Oriola, called “Jay” by his friends, is associate director of the Investing Now Program at Pitt. At age 27, that should suffice. But there’s more.
After graduating from Pitt with a Bachelor’s of Science in psychology, he became a leader of the Urban League of Pittsburgh’s Black Male Leadership Program Institute. His work involved mentoring high school students.
Since 2014 he has been working with Investing Now, where he functions as an advisor for high school student scholars. And, about that cannon. It’s fairly high-caliber stuff. He’s a seven-time Spoken Word Champion for the City of Pittsburgh.
If I had a second chance … I would learn more languages in my youth. I’ve come to realize how true this Nelson Mandela quote is, “If you speak to a man in a language he understands, it goes to his head. If you speak to a man in his language, it goes to his heart.”
Amanda Laichak grew up in near-poverty in Johnstown.
She lives in awe of her mother, who raised her and Amanda’s severely handicapped sister, constantly encouraging Amanda to get ahead in life.
Laichak attended college and graduate school while taking on the task of helping to resettle refugees in the Pittsburgh area. Working with Catholic Charities of Pittsburgh, she helped refugee youth to find career opportunities in their new country.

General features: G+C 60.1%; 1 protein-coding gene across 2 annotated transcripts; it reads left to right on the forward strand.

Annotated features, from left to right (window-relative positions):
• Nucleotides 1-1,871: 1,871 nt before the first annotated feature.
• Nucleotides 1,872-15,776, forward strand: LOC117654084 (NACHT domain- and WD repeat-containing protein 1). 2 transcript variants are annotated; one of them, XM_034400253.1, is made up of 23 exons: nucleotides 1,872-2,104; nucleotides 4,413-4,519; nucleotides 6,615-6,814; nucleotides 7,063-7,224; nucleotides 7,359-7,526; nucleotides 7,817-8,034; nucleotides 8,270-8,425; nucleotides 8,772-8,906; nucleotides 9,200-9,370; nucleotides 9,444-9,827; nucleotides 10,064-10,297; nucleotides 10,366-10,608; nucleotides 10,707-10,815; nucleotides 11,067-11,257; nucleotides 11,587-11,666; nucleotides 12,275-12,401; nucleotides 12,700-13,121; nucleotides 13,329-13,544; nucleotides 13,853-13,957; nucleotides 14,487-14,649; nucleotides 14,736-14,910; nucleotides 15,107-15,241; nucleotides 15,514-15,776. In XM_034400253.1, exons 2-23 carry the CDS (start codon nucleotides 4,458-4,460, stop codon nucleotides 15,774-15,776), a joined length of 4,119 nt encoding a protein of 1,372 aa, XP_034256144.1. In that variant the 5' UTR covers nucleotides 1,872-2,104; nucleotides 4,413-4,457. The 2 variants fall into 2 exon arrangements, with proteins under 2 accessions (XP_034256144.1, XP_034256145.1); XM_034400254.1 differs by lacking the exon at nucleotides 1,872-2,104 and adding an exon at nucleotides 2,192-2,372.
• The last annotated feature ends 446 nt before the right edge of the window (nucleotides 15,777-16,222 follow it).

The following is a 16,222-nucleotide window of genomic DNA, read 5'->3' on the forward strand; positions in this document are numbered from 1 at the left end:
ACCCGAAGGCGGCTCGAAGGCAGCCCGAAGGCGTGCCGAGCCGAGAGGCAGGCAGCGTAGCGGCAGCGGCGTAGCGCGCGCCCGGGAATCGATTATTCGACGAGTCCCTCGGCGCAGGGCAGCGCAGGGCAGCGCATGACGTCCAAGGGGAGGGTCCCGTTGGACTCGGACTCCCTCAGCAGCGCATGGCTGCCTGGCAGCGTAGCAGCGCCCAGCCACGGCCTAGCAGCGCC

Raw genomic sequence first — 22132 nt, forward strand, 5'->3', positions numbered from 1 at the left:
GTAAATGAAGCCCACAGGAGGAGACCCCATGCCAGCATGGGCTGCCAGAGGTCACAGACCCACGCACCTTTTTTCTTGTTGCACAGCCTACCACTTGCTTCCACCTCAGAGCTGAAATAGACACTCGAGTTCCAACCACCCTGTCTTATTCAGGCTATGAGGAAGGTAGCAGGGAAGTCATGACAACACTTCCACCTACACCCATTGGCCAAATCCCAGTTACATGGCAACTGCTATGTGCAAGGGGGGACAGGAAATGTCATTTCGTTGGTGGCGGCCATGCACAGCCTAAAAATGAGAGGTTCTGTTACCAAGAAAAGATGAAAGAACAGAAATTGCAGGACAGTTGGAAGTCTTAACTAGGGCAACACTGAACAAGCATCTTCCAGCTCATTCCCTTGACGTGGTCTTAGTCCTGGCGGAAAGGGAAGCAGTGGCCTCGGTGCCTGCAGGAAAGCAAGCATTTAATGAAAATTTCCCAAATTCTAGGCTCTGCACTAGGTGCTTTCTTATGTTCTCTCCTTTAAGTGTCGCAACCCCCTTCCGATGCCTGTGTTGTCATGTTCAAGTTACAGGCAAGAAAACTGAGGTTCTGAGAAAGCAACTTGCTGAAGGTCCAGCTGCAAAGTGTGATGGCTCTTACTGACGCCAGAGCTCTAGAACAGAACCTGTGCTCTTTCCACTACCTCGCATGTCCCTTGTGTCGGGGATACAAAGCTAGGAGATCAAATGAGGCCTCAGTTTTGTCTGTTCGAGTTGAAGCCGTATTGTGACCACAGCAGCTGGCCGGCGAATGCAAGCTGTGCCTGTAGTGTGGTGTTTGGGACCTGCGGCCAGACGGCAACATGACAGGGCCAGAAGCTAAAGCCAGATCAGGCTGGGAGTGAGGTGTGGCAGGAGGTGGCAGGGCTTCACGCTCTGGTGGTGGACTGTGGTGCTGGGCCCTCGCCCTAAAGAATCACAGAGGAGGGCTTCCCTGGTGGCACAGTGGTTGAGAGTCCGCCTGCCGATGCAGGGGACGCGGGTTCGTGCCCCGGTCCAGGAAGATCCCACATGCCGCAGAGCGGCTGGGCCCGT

Later, she accepted a board post at another refugee-assistance agency, Children of Shangri-Lost.
In her latest job, she works for Junior Achievement of Western Pennsylvania, again promoting initiatives for children. She expects to complete her Ph.D. in social and comparative analysis in education by 2019.
Over the course of her work and studies she’s travelled to 25 countries as she focuses on the importance of building a bridge between the Pittsburgh community and its newest citizens.
My favorite Pittsburgh thing is … Take a group of friends and an empty stomach on the second Friday of every month to eat a big, homemade Hungarian meal (and sometimes hear the owner sing in Hungarian and dance) at Jozsa’s Corner in Hazelwood.
Eight years ago, Detroit-raised Clinique Brundidge was driving through western Pennsylvania when she saw a scarecrow dressed up as Troy Polamalu. She just knew she had to try living in a place where someone would do that.